Geography Colloquium, September 17, 2021, 12:20-1:15PM
Monitoring COVID19 Outbreaks across the United States using a Prospective Scan Statistic
Eric Delmelle, University of North Carolina at Charlotte & University of Eastern Finland
Coronavirus disease 2019 (COVID-19) was first identified in Wuhan, China in December 2019, and is caused by severe acute respiratory syndrome. The first US case was reported on January 20th 2020, and although the first outbreaks were contained in the pacific Northwest and Chicago, it has spread throughout all countries across the US. Rapid detection of infectious disease is critical to better allocate resources and improve decision-making as the outbreaks continue to grow. Using daily case data at the county level provided by Johns Hopkins University, we conducted a prospective spatial-temporal analysis with SaTScan, which can “active” and emerging clusters that are present. We demonstrate the usefulness of our approach in detecting statistically significant space-time clusters of COVID-19 at the county level in the U.S. between January 22nd-March 9th, 2020, and January 22nd-March 27th, 2020. These timely results can inform public health officials and decision makers about where to improve the allocation of resources, testing sites; also, where to implement stricter quarantines and travel bans. As more data becomes available, the statistic can be rerun to support timely surveillance of COVID-19, demonstrated here.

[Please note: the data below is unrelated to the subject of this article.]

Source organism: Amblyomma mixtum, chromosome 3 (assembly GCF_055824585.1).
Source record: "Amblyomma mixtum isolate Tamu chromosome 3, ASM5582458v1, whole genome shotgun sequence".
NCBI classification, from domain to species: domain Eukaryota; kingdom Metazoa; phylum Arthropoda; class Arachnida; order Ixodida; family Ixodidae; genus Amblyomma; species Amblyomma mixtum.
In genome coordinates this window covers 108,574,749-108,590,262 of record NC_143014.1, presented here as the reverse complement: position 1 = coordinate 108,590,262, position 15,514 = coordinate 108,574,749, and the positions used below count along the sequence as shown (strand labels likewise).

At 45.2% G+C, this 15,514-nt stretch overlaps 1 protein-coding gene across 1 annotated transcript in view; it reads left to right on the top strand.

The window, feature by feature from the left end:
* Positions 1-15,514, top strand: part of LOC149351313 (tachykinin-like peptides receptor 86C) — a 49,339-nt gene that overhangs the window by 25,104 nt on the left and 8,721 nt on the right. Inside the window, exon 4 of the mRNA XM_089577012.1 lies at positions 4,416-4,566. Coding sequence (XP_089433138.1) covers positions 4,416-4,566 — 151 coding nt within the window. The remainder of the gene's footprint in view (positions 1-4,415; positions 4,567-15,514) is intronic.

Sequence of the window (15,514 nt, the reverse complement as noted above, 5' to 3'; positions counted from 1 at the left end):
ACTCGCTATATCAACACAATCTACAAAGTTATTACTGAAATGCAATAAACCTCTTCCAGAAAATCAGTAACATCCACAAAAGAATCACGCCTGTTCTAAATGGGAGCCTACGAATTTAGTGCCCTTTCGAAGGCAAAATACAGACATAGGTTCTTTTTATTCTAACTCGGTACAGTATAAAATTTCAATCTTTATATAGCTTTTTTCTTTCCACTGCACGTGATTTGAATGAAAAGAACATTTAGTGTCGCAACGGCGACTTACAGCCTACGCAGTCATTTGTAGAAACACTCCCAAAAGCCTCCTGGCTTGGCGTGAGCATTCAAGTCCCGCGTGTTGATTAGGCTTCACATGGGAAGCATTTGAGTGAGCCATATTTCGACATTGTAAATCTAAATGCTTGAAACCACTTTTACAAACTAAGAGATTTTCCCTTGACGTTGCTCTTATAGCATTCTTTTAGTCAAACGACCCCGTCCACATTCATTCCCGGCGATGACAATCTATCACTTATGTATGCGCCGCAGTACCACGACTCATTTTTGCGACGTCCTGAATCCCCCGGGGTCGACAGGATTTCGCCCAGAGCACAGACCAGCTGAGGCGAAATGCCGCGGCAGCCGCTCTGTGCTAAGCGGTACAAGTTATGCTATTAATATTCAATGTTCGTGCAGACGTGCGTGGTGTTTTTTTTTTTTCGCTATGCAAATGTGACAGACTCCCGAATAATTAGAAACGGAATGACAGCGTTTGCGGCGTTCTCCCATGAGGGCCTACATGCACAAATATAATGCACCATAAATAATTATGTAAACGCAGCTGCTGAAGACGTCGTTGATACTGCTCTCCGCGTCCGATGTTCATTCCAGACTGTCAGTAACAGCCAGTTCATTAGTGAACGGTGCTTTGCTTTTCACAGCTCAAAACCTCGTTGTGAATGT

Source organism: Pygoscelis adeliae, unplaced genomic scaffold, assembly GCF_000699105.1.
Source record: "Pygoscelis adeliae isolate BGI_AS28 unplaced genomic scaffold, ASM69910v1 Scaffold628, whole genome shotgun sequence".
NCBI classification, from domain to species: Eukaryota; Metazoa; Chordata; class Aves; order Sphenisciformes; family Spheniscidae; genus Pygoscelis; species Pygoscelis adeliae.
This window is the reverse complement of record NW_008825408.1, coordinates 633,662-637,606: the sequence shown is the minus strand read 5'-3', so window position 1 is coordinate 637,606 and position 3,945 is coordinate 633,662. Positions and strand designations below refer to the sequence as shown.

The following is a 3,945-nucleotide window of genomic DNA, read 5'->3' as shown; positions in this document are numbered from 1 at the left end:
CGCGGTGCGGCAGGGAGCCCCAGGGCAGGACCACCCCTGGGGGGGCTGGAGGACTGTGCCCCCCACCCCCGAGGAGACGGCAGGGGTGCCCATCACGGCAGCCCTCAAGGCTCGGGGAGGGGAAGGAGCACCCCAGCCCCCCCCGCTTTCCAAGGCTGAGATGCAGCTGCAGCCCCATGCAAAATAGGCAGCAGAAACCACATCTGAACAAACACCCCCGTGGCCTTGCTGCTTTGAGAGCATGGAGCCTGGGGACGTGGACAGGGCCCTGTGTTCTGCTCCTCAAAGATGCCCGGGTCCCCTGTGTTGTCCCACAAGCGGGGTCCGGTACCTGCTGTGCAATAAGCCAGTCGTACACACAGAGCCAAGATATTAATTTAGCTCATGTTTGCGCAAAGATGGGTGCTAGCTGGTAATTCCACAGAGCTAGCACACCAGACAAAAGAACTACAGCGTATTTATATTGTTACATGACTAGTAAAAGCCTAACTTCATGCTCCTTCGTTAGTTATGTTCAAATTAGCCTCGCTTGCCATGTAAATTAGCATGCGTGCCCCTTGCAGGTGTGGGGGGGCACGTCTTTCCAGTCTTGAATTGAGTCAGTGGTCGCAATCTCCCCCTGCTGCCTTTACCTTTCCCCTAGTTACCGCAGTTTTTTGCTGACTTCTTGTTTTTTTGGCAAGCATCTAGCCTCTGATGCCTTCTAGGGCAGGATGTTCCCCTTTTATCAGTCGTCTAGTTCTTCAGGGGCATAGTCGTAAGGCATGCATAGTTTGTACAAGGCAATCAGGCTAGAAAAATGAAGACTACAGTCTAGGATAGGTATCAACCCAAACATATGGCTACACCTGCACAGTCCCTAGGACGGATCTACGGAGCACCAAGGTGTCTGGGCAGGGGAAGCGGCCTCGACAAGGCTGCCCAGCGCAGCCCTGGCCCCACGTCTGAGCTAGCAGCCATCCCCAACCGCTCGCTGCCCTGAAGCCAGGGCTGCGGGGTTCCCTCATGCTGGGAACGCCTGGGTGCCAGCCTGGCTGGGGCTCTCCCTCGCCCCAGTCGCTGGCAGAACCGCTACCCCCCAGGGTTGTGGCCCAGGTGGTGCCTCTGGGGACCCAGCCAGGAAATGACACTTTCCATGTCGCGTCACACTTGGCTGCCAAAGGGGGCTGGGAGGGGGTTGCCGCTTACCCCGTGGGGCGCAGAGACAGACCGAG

Michael Desjardins, Ph.D., Johns Hopkins University
Alexander Hohl, Ph.D., University of Utah
Yu Lan, Ph.D. candidate, University of North Carolina at Charlotte
Colloquium will be conductd by Webex, see Geography Dept. website for link.
For more information, contact: Peter Chen at firstname.lastname@example.org